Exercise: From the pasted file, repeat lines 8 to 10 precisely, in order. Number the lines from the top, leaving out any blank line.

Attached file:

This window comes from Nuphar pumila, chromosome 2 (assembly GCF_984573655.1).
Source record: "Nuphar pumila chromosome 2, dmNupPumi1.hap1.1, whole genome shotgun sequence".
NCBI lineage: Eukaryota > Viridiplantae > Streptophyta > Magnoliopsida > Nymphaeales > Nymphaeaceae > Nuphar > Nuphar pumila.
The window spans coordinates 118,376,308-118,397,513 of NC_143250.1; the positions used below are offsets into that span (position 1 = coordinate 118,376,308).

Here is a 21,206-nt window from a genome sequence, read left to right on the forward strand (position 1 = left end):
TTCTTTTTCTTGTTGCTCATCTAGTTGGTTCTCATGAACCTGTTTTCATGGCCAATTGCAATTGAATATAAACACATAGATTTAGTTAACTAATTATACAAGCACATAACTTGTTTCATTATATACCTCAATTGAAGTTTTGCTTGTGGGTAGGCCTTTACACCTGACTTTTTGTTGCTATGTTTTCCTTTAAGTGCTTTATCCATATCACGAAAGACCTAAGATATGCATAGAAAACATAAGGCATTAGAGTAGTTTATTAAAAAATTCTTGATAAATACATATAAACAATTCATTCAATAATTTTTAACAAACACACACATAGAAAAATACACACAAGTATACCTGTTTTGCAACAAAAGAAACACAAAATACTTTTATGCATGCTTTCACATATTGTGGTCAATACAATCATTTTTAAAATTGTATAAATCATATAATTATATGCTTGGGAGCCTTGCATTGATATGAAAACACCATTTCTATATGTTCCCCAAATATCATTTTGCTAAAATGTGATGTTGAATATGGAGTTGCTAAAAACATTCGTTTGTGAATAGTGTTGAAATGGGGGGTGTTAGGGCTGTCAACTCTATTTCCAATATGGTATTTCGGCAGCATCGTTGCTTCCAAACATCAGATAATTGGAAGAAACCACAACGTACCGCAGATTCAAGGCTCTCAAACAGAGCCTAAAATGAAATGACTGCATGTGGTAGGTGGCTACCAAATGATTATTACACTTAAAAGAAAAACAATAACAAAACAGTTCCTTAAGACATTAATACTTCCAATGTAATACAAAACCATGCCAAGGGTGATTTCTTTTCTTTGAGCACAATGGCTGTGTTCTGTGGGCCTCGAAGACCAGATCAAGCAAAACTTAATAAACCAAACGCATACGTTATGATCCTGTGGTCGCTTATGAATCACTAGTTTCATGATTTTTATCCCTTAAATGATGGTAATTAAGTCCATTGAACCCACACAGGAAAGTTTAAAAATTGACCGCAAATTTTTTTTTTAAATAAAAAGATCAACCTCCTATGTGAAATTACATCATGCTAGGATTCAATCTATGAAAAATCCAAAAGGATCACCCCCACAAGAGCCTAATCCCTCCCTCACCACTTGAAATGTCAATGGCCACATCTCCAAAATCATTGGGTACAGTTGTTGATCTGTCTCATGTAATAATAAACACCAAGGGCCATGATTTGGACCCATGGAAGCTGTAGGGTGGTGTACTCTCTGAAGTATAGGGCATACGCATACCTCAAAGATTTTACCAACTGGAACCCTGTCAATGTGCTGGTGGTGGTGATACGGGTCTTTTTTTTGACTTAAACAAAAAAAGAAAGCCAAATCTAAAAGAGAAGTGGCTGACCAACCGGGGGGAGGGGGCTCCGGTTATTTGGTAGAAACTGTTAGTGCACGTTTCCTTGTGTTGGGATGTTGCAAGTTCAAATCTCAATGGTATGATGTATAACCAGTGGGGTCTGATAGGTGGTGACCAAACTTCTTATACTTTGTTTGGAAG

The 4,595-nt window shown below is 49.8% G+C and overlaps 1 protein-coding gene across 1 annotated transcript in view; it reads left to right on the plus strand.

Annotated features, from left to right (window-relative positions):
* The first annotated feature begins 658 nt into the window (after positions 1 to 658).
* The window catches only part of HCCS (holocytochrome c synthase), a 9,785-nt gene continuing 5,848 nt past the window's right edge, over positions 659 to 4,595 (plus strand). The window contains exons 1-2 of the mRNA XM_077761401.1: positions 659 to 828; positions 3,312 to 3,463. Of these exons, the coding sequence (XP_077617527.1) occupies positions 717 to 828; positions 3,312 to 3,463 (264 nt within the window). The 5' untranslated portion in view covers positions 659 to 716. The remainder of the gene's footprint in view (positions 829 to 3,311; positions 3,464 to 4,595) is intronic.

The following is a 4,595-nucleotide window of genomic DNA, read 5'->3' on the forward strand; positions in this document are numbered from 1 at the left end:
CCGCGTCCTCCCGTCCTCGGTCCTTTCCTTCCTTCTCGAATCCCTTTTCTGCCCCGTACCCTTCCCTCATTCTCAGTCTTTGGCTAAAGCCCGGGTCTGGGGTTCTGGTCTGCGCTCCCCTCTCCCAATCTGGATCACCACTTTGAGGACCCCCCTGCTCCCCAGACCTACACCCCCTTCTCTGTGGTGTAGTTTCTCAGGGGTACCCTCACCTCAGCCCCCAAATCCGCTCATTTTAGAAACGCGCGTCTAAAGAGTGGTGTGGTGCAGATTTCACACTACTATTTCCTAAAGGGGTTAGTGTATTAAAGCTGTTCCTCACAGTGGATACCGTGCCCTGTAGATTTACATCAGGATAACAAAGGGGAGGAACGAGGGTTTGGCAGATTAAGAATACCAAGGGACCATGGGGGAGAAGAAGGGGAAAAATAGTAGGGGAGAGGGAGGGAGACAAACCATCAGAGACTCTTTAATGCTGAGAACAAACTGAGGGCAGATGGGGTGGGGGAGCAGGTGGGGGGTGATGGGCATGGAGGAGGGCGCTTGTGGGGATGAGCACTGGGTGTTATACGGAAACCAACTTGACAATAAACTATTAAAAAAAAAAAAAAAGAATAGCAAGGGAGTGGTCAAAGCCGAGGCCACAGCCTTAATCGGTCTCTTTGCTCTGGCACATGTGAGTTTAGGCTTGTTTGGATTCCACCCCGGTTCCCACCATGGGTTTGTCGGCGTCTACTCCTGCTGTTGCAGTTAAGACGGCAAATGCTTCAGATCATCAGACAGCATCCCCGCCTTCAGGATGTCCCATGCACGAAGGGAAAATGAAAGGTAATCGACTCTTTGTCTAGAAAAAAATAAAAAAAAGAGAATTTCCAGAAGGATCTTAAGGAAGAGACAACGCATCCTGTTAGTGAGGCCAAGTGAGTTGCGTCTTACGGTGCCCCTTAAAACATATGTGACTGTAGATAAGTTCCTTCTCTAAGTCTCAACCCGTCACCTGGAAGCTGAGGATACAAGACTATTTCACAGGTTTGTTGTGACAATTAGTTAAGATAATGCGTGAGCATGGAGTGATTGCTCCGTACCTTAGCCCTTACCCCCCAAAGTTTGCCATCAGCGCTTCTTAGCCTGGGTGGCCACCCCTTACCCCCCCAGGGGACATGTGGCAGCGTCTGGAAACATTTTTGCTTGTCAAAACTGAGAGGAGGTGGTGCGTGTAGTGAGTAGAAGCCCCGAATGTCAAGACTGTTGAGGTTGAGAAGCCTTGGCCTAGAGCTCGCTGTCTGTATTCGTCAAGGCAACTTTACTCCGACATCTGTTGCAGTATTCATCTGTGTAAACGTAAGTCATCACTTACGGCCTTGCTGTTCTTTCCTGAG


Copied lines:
Annotated features, from left to right (window-relative positions):
* The first annotated feature begins 658 nt into the window (after positions 1 to 658).
* The window catches only part of HCCS (holocytochrome c synthase), a 9,785-nt gene continuing 5,848 nt past the window's right edge, over positions 659 to 4,595 (plus strand). The window contains exons 1-2 of the mRNA XM_077761401.1: positions 659 to 828; positions 3,312 to 3,463. Of these exons, the coding sequence (XP_077617527.1) occupies positions 717 to 828; positions 3,312 to 3,463 (264 nt within the window). The 5' untranslated portion in view covers positions 659 to 716. The remainder of the gene's footprint in view (positions 829 to 3,311; positions 3,464 to 4,595) is intronic.